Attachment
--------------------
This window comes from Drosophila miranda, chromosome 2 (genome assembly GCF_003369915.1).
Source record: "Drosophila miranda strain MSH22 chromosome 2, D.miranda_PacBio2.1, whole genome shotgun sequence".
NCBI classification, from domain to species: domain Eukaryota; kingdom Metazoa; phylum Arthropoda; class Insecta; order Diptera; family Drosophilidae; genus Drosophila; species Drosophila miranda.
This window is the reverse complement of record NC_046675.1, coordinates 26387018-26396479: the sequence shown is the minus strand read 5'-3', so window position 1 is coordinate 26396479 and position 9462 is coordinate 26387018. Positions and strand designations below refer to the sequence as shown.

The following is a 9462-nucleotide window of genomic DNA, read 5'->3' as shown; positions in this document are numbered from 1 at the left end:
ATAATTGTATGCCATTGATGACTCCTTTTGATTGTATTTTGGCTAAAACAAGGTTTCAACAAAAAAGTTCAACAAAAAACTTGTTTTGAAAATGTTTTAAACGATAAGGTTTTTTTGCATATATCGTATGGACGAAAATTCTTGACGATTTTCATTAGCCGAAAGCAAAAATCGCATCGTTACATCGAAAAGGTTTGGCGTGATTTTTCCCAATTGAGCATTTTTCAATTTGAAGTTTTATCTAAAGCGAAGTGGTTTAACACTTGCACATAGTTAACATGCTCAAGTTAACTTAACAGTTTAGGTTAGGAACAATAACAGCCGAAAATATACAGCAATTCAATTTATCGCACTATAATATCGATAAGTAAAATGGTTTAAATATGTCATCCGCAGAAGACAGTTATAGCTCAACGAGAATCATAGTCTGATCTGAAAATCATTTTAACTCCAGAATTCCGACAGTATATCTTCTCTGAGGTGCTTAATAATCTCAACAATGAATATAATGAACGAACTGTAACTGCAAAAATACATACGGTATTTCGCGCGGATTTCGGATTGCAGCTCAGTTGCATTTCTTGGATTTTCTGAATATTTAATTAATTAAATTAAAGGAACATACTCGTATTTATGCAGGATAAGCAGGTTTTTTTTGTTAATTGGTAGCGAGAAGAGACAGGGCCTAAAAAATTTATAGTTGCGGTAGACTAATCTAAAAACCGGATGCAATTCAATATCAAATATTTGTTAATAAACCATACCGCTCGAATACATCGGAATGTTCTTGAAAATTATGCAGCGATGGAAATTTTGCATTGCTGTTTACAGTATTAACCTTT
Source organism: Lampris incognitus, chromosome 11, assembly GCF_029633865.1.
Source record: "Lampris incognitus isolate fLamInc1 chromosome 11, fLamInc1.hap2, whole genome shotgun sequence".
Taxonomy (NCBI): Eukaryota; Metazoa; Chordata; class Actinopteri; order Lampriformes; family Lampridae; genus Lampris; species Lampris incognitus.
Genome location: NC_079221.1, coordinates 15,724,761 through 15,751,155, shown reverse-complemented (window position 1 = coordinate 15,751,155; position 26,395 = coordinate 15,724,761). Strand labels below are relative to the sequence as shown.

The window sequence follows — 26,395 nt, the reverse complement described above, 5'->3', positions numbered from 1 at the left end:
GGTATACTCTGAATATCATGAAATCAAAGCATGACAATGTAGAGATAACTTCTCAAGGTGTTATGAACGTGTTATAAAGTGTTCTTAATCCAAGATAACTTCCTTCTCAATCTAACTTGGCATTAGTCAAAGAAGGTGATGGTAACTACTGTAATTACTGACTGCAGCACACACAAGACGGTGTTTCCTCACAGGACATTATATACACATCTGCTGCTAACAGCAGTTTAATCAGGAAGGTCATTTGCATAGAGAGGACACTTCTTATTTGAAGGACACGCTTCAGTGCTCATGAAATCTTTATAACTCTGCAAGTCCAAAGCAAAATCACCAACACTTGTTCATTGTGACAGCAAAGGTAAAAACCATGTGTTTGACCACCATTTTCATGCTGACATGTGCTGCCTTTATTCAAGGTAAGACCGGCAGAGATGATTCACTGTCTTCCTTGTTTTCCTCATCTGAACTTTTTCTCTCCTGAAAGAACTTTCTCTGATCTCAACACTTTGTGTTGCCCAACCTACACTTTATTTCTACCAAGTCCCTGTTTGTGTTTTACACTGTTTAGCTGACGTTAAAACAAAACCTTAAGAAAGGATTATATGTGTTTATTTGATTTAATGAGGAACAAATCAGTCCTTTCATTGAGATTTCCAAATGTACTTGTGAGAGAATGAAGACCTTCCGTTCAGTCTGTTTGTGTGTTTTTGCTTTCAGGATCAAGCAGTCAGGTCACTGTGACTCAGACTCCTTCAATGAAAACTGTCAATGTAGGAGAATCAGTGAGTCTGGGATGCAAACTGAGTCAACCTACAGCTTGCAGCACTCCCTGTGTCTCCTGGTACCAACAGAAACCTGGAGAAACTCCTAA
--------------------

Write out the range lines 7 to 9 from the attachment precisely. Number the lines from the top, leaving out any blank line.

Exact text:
Source organism: Lampris incognitus, chromosome 11, assembly GCF_029633865.1.
Source record: "Lampris incognitus isolate fLamInc1 chromosome 11, fLamInc1.hap2, whole genome shotgun sequence".
Taxonomy (NCBI): Eukaryota; Metazoa; Chordata; class Actinopteri; order Lampriformes; family Lampridae; genus Lampris; species Lampris incognitus.